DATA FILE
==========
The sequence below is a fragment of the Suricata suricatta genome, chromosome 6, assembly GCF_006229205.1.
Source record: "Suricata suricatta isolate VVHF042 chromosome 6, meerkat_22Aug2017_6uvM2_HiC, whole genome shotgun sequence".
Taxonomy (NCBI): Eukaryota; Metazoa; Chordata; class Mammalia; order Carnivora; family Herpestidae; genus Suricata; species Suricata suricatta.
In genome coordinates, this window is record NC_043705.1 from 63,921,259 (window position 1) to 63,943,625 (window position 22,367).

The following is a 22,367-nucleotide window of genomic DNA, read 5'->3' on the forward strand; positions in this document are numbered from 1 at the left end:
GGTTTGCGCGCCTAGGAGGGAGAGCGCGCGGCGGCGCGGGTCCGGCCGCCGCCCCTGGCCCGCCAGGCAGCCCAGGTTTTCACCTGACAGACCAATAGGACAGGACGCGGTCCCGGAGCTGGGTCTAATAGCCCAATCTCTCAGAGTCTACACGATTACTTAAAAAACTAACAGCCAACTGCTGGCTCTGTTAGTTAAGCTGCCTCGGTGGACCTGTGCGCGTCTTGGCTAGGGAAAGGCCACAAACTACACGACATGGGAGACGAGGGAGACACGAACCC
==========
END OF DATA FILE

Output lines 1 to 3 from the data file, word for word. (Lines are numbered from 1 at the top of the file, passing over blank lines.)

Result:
The sequence below is a fragment of the Suricata suricatta genome, chromosome 6, assembly GCF_006229205.1.
Source record: "Suricata suricatta isolate VVHF042 chromosome 6, meerkat_22Aug2017_6uvM2_HiC, whole genome shotgun sequence".
Taxonomy (NCBI): Eukaryota; Metazoa; Chordata; class Mammalia; order Carnivora; family Herpestidae; genus Suricata; species Suricata suricatta.